Friday, June 22, 2012

alti e bassi
T had been losing weight for some time, but I thought it was a growth spurt. She was drinking more and more water, but it is really hot out. Her eyes looked bleary and watery, but she had been having trouble sleeping. No fever, no sore throat, no cough. I started to wonder if she wasn't a bit anemic. Every time I asked her how she felt she said she was fine. Finallly, I made an appointment with a doctor. Then I canceled the appointment and made one sooner. Then I canceled that and insisted she see us that same afternoon. By the time we were seen by the doctor she told us that we had to go to the emergency room. I remembered that my boss had had a bad experience in the Lucca emergency room with her baby. I called my friend Serena that is a doctor and she recommended that we go to the emergency room in a small town near by because the pediatric department was better organized than the one in Lucca and the one that she knows in Pisa was swamped that night. By the time we got there T was having difficulty breathing.

I could not believe my eyes when the hunky trainer Giovanni was standing in front of the hospital like the San Michele Arcangelo. I called out to him and he happened to know a woman in red suspenders who carries the lettino/stretcher to bring in emergency patients. Thanks to him T was seen instantly. Half an hour later there were ninety other patients in the emergency room. They diagnosed T with diabetes and said that she was in a state of acidosi. Later I found out that with further delays she could have gone into a coma. How did she get so skinny so fast. She had lost three chili in less than two weeks. I could kill myself for being so distracted with my messed up ankle.  Our friend Carlo who is a dentist came to the hospital to advocate for us. My friend Bianca came to give me a pack of kleenex and a hug. F went home to pack us a bag and drive to the children's hospital in Florence. The best in all of Italy, practically. T and I went in the ambulance with a siren and everything. Luckily, T fell asleep. They couldn't get her flebo bag to work in the ambulance and there was a big delay. Two nurses came with us and they were all very kind.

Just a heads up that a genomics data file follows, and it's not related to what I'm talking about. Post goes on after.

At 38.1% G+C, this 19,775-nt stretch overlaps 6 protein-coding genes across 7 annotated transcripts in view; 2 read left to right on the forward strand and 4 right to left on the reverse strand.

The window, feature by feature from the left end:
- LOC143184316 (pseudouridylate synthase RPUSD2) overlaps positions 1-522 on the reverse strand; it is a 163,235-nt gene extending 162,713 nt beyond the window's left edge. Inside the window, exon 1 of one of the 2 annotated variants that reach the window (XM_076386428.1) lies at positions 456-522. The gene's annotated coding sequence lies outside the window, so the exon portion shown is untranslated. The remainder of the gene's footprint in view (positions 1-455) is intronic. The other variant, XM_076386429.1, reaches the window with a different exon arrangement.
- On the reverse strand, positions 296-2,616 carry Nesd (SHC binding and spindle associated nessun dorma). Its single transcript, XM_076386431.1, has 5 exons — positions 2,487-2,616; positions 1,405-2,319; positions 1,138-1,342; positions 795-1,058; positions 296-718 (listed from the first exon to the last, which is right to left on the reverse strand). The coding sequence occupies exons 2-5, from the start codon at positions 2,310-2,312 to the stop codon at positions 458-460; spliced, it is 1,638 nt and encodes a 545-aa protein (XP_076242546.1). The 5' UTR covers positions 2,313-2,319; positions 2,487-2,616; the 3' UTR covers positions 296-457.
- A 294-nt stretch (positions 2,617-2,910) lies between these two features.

At the children's hospital she was put on saline and then insulin and twelve hours later her face stopped looking so skeletal. F and I shared a tiny single mattress on the floor of her private room. We didn't sleep and they checked her blood almost every hour. The next day I started to feel ill and they took my blood pressure and it was really low. An hour later I was on the floor, moaning and all of the previously kind medical staff were looking at me like I was making a dreadful scene. Our friend Fabio came and got me and drove me home where I took a sleeping pill. The  next day my friend Gabriella's husband Antonio drove me back to Florence first thing. We started to get lessons on how to test T's blood before and after her three meals and two snacks plus once at midnight. We all learned how to give the insulin injections. I knew she was my real hero in this world when I saw her give herself the injection for the first time. She had many times told me in the past she could never be a nurse, but you wouldn't know that from seeing her in action.

We tried to beg for food for her because she kept saying she was starving, but the dietitian was very strict. And very Italian. For some reason she can have focaccia con nutella for breakfast, and was horrified that T likes to have potatoes in the morning and that we often mix our vegetables into the pasta without serving fagiolini on its own dish.

If we ever doubted that we could establish new deep friendships in a short time in Italy, my cell phone memory shows the proof that indeed our friends are the true kind. I spoke with Serena, Bianca, Carlo, Adonella, Gabriella, Antonio, Anna Maria, Paola, Fabio, Melissa, Christina, Patrizia, Gemma, the other Fabio, Deborah, Giusy, Jessica, Federica, Amelia, T's orthodontist, and several of T's friends sent messages of love.

It is really hard not giving her what she wants to eat when she wants to eat when clearly she is so very hungry. It is horrible seeing her down and joyful seeing her rally. It is scary to be sucked back into the health care system that I have worked so hard to be free of. I am so grateful for my daughter and for everyone who has helped us in these last five days. It can only get better from here. In Italy we have not had to pay a cent for the excellent care she has received, although tomorrow the bureaucracy kicks in and we'll see the other side of that coin. I am especially glad that with all of the numbers we have to keep track of some of them lead to some truly loyal, loving friends that mean it when they say let us know if we can help..

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